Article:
The other day Deb brought in an online advertisement from Christian Book Distributors offering ESV Bibles in Hardcover, and Imitation Leather for 52% off the listed price because they were “Slightly Imperfect.” She was quick to see the irony in this, and I was quick to dibs the advertisement so that I could use it in this essay.  There are so many good speakers and writers here (her husband for instance) that one has to snatch a great idea as soon as one sees it.

            Just what does “slightly imperfect” mean anyway. Were a few pages missing from the end of Revelation? Perhaps a typesetting error turned every John to Joan. Maybe the word “not” was left out of the Ten Commandments (it has happened before), and so the LORD commands, “Thou shalt bear false witness.” 

 

            Upon reading the fine print one finds that “slightly imperfect” means these Bibles may include: “wrinkled pages, stray marks, missing dust jackets, dented corners or spines, dusty page edges, or cracks in CD cases.” So Deb ordered one of these slightly imperfect Bibles, and apart from the green sticker which reads “DA” (I assume that means “damaged”), this particular ESV is perfect, so far as I can tell.

            Almost from the beginning scholars, translators, and evangelists have sought to tinker with the text. Papias, Marcion, the Muratorian Canon, and Martin Luther sought to exclude some texts, and sometimes embellish others. Thomas Jefferson famously took a blade and cut up two New Testaments, keeping only the parts he considered authentic and excising everything miraculous. The Jehovah’s Witnesses, in their New World Translation try to rewrite every passage that refers to Jesus as divine. Today, evangelical missionaries to Muslim countries want to take out any reference to Jesus as the “Son of God” to prevent their listeners from being offended at the notion God and a human woman shared in the parentage of an offspring.  Every one of these tinkerers sees the Bible as “slightly imperfect.”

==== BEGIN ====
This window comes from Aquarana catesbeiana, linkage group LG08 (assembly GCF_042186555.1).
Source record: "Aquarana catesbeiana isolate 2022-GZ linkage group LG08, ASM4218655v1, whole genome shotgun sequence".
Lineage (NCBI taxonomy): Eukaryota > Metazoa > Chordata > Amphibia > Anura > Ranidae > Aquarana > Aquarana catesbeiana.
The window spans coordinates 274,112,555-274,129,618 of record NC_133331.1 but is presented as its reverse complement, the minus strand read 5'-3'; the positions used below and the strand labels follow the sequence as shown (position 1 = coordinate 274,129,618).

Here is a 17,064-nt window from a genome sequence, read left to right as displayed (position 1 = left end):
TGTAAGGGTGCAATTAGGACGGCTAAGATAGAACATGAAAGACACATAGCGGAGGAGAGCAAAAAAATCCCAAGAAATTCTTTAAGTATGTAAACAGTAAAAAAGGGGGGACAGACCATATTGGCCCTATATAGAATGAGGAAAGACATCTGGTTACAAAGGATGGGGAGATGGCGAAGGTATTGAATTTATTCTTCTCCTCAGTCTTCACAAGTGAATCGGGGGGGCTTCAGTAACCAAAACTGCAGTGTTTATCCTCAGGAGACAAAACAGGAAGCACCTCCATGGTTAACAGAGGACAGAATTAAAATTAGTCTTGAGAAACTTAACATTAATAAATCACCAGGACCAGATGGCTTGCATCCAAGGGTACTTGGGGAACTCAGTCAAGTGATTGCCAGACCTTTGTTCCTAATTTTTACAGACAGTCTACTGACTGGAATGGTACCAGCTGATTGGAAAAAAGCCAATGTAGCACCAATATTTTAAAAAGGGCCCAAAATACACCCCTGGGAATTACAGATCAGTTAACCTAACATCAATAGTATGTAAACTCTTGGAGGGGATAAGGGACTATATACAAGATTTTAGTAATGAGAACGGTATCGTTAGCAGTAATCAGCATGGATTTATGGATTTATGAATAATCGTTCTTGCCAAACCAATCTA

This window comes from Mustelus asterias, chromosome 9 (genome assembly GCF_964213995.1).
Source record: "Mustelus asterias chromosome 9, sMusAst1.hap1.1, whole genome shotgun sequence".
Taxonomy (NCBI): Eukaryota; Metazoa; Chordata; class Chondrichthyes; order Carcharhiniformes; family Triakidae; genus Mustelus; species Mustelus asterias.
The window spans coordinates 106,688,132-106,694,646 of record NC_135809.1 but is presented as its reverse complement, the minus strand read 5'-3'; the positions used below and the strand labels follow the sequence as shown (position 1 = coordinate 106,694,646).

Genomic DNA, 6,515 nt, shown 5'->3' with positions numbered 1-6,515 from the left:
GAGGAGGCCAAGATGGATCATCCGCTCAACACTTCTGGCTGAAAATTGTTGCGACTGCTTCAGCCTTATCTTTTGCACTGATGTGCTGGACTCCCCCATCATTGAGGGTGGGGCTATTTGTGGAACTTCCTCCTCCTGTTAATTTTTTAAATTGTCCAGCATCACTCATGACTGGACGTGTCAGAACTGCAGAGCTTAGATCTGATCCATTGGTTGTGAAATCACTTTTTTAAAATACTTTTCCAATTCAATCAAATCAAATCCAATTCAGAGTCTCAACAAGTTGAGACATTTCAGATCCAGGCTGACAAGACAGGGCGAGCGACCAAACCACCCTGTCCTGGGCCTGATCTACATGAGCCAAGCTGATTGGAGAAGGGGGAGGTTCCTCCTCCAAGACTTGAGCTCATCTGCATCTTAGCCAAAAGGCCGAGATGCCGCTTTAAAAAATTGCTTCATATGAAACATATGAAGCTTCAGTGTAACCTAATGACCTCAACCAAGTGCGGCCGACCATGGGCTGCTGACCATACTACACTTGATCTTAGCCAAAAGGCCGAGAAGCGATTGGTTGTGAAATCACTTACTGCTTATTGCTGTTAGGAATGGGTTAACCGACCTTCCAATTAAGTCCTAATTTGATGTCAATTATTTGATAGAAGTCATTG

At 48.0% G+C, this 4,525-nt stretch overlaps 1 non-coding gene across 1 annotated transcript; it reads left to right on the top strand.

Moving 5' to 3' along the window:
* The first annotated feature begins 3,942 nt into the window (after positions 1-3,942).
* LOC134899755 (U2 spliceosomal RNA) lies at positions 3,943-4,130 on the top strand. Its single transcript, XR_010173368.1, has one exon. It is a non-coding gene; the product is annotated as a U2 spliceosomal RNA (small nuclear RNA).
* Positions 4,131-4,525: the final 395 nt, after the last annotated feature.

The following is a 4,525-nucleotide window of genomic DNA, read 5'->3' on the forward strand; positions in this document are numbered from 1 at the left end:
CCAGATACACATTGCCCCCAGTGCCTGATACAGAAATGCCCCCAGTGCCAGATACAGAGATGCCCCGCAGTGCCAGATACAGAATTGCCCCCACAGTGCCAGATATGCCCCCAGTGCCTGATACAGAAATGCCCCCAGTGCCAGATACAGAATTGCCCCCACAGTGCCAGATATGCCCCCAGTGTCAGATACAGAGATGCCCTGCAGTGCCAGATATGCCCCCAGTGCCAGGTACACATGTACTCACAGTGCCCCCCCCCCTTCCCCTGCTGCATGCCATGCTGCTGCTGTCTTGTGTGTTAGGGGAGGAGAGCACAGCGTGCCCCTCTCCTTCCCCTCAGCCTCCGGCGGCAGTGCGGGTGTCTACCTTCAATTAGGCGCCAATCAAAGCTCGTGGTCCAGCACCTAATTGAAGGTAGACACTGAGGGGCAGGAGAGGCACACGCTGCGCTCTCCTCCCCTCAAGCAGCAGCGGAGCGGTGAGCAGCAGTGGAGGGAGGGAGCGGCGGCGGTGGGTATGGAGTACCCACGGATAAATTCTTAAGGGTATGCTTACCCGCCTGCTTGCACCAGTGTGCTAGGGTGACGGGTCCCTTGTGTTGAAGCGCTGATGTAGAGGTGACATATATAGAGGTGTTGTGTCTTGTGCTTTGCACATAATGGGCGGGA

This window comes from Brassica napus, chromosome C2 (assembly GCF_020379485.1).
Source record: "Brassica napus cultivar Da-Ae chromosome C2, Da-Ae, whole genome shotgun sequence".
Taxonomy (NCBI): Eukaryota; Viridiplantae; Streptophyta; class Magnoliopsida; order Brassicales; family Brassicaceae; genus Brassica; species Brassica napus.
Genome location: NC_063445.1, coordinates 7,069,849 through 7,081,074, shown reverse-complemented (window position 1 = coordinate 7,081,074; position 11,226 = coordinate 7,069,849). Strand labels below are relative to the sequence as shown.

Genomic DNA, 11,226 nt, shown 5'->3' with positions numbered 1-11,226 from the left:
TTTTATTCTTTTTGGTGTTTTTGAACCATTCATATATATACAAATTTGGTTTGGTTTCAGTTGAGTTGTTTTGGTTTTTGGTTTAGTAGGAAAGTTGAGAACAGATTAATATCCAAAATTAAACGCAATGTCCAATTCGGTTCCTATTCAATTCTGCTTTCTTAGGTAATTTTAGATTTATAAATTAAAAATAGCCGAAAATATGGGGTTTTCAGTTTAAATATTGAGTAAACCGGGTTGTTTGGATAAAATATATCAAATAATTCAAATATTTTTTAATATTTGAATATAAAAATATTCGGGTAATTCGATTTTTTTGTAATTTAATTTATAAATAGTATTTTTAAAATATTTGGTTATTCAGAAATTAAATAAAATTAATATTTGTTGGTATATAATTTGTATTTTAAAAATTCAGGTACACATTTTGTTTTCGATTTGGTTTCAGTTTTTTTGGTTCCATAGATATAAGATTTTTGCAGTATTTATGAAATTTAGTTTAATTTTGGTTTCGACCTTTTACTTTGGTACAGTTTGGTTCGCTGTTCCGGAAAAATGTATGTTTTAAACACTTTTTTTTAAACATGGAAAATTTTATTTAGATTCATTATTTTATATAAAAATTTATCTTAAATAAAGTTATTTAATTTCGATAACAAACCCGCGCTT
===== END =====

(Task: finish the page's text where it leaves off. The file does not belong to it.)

In a more subtle (and thus more subversive) way, those “experts” who tell us that only this or that translation really should be accepted see the Bible as imperfect.  So also those who tell us that we are lost without their expertise to really understand the text.  Each of these “experts” see the Bible as missing something – their intellect, their insight – without which the Bible is powerless to communicate to the unschooled masses.

            I want to state unequivocally that I reject all tinkerers. The Bible is perfect, and is God’s tool to make us so (II Timothy 3:16-17). It survives any honest attempt at translation to communicate truth because it is not inanimate, but alive with the breath of God (see above), an active participant with us in changing our lives (Hebrews 4.12). Anyone who holds a Bible holds a living thing. Besides, the Bible is itself, largely a work of translation – Jesus didn’t have private conversations, or preach publically in Greek, but in Aramaic.  Yet if one picks up the most ancient texts of the Gospels, there He is, preaching and teaching in Greek. The Gospels are themselves translations.

            When one opens a Bible one engages a perfect communication from God. All of us are reading texts or translations that have been prepared by men and women like us who might have chosen a better adjective here or there in their native language – but the Bible survives all this to speak the word of God plainly. Whether one is holding an ESV, a KJV, an NRSV, an NIV, an NASB, or any of the new translations that come on the market every year – and whether or not it has wrinkled pages, stray marks, a missing dust jacket, a dented corner or spine – one is holding something perfect, something that makes us perfect.

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